x

Abu Dhabi, UAEThursday 13 December 2018

Teach both sexes to saw and sew and they’ll be prepared

Our readers have their say about sports for girls and Delhi smog

Sophie Shams represents the Middle East in international rugby. Courtesy Sophie Shams
Sophie Shams represents the Middle East in international rugby. Courtesy Sophie Shams

With reference to your online story ‘Sport or no sport – let girls choose: UAE residents react strongly to FNC member’s anti-rugby comments (November 21), sports are great but why not have cooking classes and other basic life skills for both boys and girls?

I always loved all my extra-curricular activities, from carpentry workshops to car maintenance, cooking, sewing, music and art.

There are so many great classes and life skills that make a person whole person but have dropped off the curriculum.

R Saraiva, Abu Dhabi

How about we give both girls and boys the chance to chose whatever they want to – whether that is rugby, cooking or both? No one else should decide for them. They should. Offer them both and more.

Casey Al Hammadi, Dubai

I taught rugby at Latifa girls school and they loved it.

Louise Cairns, Dubai

Boys love to cook as well. Look how many male chefs there are. It should not be a question of either/ or but both. And while we are at it, lots of girls would like to learn more woodwork and design skills too.

All pupils need lessons in how to budget their finances and how to make sure they do not run up debt on credit cards and end up paying lots of interest.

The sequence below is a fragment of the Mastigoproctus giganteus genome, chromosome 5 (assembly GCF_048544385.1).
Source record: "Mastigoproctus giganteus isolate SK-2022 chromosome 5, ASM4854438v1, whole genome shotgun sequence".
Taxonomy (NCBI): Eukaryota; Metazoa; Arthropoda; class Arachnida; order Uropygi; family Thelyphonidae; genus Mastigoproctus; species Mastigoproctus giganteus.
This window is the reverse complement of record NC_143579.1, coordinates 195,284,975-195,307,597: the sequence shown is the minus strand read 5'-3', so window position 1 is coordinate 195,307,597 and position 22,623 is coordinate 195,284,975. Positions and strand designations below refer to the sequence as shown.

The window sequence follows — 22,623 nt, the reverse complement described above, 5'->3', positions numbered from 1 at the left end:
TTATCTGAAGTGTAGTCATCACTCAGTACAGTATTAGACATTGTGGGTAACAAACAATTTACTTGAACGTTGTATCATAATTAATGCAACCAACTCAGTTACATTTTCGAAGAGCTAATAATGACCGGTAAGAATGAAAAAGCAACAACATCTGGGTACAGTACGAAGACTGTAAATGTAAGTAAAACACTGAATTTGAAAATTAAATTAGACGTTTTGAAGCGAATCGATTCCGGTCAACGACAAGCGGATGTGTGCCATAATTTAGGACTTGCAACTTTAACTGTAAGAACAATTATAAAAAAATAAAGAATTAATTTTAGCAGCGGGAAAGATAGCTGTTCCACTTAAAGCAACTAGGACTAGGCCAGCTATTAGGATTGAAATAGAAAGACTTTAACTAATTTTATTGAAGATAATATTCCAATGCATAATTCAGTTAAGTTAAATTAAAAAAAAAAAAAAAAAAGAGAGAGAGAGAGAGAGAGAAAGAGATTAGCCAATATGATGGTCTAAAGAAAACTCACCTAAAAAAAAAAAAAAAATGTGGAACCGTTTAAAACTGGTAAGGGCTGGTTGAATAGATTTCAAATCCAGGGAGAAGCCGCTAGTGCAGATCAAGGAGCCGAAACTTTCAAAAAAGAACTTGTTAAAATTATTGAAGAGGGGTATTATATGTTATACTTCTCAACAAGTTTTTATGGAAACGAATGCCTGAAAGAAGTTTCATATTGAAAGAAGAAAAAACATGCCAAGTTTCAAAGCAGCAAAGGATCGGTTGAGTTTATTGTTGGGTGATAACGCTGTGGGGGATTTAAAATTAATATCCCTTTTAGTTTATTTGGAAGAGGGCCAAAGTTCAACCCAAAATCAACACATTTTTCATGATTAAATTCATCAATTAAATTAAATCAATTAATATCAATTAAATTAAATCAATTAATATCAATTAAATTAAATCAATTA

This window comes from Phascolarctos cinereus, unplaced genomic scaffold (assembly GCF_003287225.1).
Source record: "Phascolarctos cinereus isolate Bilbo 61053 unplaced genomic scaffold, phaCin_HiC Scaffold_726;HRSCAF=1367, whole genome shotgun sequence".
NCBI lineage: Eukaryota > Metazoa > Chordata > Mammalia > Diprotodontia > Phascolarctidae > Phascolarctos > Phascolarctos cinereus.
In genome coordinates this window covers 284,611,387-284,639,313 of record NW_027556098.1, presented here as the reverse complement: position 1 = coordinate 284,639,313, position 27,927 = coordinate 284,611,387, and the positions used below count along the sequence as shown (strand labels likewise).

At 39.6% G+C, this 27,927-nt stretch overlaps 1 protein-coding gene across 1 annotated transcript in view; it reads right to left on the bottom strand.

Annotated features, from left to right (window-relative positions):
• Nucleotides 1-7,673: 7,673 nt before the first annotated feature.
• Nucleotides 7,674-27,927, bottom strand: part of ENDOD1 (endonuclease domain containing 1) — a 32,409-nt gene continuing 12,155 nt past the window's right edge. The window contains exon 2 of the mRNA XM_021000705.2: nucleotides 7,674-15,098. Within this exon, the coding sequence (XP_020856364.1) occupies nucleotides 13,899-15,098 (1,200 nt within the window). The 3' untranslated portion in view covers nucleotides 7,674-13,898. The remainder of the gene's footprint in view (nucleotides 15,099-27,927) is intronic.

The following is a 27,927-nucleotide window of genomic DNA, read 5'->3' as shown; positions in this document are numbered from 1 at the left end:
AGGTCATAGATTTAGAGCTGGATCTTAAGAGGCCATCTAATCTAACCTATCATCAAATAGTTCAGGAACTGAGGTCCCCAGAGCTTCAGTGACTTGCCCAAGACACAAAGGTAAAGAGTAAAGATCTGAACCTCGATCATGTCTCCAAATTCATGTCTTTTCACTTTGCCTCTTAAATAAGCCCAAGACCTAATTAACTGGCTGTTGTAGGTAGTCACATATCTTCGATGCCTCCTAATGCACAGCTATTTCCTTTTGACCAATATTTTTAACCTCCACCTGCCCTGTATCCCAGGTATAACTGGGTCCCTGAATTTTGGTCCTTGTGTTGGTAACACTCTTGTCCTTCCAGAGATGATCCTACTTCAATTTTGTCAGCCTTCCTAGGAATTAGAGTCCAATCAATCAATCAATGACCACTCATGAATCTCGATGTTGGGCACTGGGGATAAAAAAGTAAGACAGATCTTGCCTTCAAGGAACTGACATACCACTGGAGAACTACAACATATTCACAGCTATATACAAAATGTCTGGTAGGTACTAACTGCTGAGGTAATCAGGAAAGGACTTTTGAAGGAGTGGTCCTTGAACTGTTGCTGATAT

There are lots of useful life skills they should all be taught, regardless of gender.

Gayle Stokes, Crewkerne, UK

We should give girls and boys in school the freedom to discover what they are good at, what they enjoy and what brings them joy, rather than try to compartmentalise them into gender-based roles.

Tania Sawaya, Dubai

Choking smog in our streets in Delhi is far from capital

Regarding your story Why Delhi-dwellers are breathing in the equivalent of 40 cigarettes a day (November 20), Rashmee Roshan Lall’s article on the Indian capital’s ongoing problems with pollution and the conditions in which people are living and breathing was a fascinating read.

According to the World Health Organisation’s report, Delhi is the sixth most polluted city. More cars on the road seems to be the main reason for pollution, made worse by destroying and burning rubbish in open places.

As the capital, the Indian ­government should work to make Delhi less polluted and persuade people to use their cars less frequently. The authorities must take concrete measures to minimise pollution.

K Ragavan, Bengaluru